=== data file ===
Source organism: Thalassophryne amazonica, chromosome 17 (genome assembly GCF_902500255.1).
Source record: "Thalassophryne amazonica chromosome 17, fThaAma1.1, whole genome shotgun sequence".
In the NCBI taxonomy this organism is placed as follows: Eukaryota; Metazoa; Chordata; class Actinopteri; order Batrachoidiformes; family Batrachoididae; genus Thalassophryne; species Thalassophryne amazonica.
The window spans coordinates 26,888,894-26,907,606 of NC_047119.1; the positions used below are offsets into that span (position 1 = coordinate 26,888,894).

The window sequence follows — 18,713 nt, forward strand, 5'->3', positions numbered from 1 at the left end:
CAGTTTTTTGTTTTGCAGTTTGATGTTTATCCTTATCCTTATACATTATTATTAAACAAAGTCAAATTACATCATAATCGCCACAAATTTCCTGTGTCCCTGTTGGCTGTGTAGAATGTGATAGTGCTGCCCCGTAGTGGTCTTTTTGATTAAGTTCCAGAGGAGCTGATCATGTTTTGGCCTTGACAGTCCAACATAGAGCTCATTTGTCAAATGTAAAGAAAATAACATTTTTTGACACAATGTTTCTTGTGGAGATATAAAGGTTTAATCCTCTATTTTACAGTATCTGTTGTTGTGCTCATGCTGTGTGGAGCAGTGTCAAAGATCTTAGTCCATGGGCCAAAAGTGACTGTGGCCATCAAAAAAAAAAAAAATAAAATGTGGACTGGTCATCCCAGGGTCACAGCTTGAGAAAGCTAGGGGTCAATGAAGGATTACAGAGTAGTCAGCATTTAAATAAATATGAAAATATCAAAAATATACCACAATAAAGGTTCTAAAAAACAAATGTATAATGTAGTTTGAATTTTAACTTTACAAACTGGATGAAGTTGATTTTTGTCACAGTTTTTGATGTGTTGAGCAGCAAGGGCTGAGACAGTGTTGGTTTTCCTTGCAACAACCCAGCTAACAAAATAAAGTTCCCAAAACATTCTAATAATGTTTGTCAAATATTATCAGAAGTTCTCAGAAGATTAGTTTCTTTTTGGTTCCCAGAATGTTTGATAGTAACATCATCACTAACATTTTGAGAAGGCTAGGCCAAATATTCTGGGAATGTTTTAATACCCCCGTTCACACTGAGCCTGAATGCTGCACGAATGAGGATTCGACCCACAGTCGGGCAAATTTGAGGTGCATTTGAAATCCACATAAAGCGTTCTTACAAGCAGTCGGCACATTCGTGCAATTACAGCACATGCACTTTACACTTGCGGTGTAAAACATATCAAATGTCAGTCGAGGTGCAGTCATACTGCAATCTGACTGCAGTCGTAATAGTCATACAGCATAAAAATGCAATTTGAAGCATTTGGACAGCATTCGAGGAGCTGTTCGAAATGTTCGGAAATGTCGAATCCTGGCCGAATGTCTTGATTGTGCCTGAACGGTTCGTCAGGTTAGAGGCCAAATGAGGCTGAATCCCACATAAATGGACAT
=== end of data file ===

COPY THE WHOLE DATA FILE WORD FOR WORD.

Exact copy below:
Source organism: Thalassophryne amazonica, chromosome 17 (genome assembly GCF_902500255.1).
Source record: "Thalassophryne amazonica chromosome 17, fThaAma1.1, whole genome shotgun sequence".
In the NCBI taxonomy this organism is placed as follows: Eukaryota; Metazoa; Chordata; class Actinopteri; order Batrachoidiformes; family Batrachoididae; genus Thalassophryne; species Thalassophryne amazonica.
The window spans coordinates 26,888,894-26,907,606 of NC_047119.1; the positions used below are offsets into that span (position 1 = coordinate 26,888,894).

The window sequence follows — 18,713 nt, forward strand, 5'->3', positions numbered from 1 at the left end:
CAGTTTTTTGTTTTGCAGTTTGATGTTTATCCTTATCCTTATACATTATTATTAAACAAAGTCAAATTACATCATAATCGCCACAAATTTCCTGTGTCCCTGTTGGCTGTGTAGAATGTGATAGTGCTGCCCCGTAGTGGTCTTTTTGATTAAGTTCCAGAGGAGCTGATCATGTTTTGGCCTTGACAGTCCAACATAGAGCTCATTTGTCAAATGTAAAGAAAATAACATTTTTTGACACAATGTTTCTTGTGGAGATATAAAGGTTTAATCCTCTATTTTACAGTATCTGTTGTTGTGCTCATGCTGTGTGGAGCAGTGTCAAAGATCTTAGTCCATGGGCCAAAAGTGACTGTGGCCATCAAAAAAAAAAAAAATAAAATGTGGACTGGTCATCCCAGGGTCACAGCTTGAGAAAGCTAGGGGTCAATGAAGGATTACAGAGTAGTCAGCATTTAAATAAATATGAAAATATCAAAAATATACCACAATAAAGGTTCTAAAAAACAAATGTATAATGTAGTTTGAATTTTAACTTTACAAACTGGATGAAGTTGATTTTTGTCACAGTTTTTGATGTGTTGAGCAGCAAGGGCTGAGACAGTGTTGGTTTTCCTTGCAACAACCCAGCTAACAAAATAAAGTTCCCAAAACATTCTAATAATGTTTGTCAAATATTATCAGAAGTTCTCAGAAGATTAGTTTCTTTTTGGTTCCCAGAATGTTTGATAGTAACATCATCACTAACATTTTGAGAAGGCTAGGCCAAATATTCTGGGAATGTTTTAATACCCCCGTTCACACTGAGCCTGAATGCTGCACGAATGAGGATTCGACCCACAGTCGGGCAAATTTGAGGTGCATTTGAAATCCACATAAAGCGTTCTTACAAGCAGTCGGCACATTCGTGCAATTACAGCACATGCACTTTACACTTGCGGTGTAAAACATATCAAATGTCAGTCGAGGTGCAGTCATACTGCAATCTGACTGCAGTCGTAATAGTCATACAGCATAAAAATGCAATTTGAAGCATTTGGACAGCATTCGAGGAGCTGTTCGAAATGTTCGGAAATGTCGAATCCTGGCCGAATGTCTTGATTGTGCCTGAACGGTTCGTCAGGTTAGAGGCCAAATGAGGCTGAATCCCACATAAATGGACAT